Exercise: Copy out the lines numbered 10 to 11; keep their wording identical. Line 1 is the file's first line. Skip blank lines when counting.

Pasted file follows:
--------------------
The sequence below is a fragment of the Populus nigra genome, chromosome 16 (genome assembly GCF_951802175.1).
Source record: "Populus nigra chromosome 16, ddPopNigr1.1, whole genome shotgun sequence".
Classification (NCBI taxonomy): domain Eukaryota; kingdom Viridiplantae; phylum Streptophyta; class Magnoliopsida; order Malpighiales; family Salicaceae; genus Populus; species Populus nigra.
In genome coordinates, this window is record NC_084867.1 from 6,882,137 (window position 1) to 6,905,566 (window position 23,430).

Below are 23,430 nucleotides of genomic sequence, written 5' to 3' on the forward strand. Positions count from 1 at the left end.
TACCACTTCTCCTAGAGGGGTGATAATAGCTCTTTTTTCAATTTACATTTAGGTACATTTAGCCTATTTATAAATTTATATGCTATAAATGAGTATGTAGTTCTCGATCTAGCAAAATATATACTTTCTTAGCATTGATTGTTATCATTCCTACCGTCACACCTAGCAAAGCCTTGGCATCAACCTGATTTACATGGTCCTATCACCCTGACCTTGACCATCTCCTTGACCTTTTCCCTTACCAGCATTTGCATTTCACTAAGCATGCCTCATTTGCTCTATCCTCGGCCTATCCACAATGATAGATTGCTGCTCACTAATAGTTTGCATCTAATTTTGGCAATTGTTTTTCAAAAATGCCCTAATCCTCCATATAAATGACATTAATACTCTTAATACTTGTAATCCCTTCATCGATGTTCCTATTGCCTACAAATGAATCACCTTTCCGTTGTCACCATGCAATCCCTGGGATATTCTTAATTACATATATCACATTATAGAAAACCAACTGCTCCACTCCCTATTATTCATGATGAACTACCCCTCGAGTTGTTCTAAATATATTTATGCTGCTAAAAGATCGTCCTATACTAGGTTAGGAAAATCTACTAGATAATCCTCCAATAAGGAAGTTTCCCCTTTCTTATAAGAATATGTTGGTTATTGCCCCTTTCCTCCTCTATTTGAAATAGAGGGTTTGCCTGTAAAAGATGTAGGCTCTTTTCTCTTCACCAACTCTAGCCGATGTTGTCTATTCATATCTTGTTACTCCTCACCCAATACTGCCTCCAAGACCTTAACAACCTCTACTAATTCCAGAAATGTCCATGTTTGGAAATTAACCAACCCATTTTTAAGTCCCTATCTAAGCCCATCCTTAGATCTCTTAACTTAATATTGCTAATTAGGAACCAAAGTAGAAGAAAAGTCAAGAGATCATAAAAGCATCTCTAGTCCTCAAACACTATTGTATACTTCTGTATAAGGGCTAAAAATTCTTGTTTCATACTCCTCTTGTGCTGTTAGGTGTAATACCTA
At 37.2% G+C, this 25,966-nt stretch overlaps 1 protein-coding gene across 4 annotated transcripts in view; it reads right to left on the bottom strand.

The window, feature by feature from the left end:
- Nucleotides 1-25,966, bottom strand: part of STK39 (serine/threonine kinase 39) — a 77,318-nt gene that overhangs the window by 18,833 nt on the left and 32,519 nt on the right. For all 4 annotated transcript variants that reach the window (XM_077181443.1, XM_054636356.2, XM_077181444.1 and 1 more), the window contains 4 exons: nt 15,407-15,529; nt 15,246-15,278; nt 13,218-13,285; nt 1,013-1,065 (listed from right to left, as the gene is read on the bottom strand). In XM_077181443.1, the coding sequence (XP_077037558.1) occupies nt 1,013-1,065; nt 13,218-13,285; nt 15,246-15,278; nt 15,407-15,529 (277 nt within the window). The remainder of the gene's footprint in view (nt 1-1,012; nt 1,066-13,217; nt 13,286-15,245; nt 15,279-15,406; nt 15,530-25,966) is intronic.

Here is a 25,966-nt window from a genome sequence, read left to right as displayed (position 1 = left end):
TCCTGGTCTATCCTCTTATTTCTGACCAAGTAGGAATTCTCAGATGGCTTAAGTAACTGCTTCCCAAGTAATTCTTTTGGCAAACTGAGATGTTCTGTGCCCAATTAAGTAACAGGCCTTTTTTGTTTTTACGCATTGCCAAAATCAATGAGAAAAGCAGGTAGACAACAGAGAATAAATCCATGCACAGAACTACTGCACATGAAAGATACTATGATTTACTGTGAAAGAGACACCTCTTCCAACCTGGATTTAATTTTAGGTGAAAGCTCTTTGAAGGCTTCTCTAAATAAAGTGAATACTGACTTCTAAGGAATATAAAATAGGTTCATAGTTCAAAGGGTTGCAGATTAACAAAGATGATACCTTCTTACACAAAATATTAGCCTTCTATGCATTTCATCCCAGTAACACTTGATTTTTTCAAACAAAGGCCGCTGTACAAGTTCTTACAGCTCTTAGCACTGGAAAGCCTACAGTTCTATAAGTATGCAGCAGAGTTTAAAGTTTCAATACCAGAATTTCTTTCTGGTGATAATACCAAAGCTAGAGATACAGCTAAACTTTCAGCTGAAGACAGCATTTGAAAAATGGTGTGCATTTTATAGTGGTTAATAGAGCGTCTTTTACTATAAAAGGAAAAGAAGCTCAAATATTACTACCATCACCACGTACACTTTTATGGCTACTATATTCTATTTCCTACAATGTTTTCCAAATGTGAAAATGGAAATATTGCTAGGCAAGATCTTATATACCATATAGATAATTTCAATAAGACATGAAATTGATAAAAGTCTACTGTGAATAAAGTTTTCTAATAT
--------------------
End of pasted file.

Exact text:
Here is a 25,966-nt window from a genome sequence, read left to right as displayed (position 1 = left end):
TCCTGGTCTATCCTCTTATTTCTGACCAAGTAGGAATTCTCAGATGGCTTAAGTAACTGCTTCCCAAGTAATTCTTTTGGCAAACTGAGATGTTCTGTGCCCAATTAAGTAACAGGCCTTTTTTGTTTTTACGCATTGCCAAAATCAATGAGAAAAGCAGGTAGACAACAGAGAATAAATCCATGCACAGAACTACTGCACATGAAAGATACTATGATTTACTGTGAAAGAGACACCTCTTCCAACCTGGATTTAATTTTAGGTGAAAGCTCTTTGAAGGCTTCTCTAAATAAAGTGAATACTGACTTCTAAGGAATATAAAATAGGTTCATAGTTCAAAGGGTTGCAGATTAACAAAGATGATACCTTCTTACACAAAATATTAGCCTTCTATGCATTTCATCCCAGTAACACTTGATTTTTTCAAACAAAGGCCGCTGTACAAGTTCTTACAGCTCTTAGCACTGGAAAGCCTACAGTTCTATAAGTATGCAGCAGAGTTTAAAGTTTCAATACCAGAATTTCTTTCTGGTGATAATACCAAAGCTAGAGATACAGCTAAACTTTCAGCTGAAGACAGCATTTGAAAAATGGTGTGCATTTTATAGTGGTTAATAGAGCGTCTTTTACTATAAAAGGAAAAGAAGCTCAAATATTACTACCATCACCACGTACACTTTTATGGCTACTATATTCTATTTCCTACAATGTTTTCCAAATGTGAAAATGGAAATATTGCTAGGCAAGATCTTATATACCATATAGATAATTTCAATAAGACATGAAATTGATAAAAGTCTACTGTGAATAAAGTTTTCTAATAT